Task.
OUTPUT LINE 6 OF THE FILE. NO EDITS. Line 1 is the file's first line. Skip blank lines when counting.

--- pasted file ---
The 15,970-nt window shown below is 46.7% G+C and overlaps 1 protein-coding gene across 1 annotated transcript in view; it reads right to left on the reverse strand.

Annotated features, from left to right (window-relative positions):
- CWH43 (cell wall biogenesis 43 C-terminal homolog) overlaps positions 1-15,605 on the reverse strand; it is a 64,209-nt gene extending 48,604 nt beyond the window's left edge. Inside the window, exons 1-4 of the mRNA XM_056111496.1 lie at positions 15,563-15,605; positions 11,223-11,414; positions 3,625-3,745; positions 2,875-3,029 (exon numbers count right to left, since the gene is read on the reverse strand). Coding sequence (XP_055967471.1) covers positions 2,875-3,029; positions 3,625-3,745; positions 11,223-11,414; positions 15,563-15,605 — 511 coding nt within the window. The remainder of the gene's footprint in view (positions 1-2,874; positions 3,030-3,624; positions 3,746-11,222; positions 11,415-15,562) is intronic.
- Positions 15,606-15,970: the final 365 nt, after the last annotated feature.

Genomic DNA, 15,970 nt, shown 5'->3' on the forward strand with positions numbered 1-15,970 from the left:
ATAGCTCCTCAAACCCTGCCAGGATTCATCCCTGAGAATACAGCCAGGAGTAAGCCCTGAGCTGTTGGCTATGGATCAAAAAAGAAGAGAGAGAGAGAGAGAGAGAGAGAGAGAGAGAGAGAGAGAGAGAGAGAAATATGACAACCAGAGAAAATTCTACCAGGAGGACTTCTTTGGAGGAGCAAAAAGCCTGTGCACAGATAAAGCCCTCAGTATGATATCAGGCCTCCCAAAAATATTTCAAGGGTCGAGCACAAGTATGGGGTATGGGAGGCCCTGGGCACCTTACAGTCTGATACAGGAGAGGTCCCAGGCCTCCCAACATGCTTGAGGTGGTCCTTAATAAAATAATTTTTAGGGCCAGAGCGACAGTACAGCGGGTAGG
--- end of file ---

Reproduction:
ATAGCTCCTCAAACCCTGCCAGGATTCATCCCTGAGAATACAGCCAGGAGTAAGCCCTGAGCTGTTGGCTATGGATCAAAAAAGAAGAGAGAGAGAGAGAGAGAGAGAGAGAGAGAGAGAGAGAGAGAGAGAGAAATATGACAACCAGAGAAAATTCTACCAGGAGGACTTCTTTGGAGGAGCAAAAAGCCTGTGCACAGATAAAGCCCTCAGTATGATATCAGGCCTCCCAAAAATATTTCAAGGGTCGAGCACAAGTATGGGGTATGGGAGGCCCTGGGCACCTTACAGTCTGATACAGGAGAGGTCCCAGGCCTCCCAACATGCTTGAGGTGGTCCTTAATAAAATAATTTTTAGGGCCAGAGCGACAGTACAGCGGGTAGG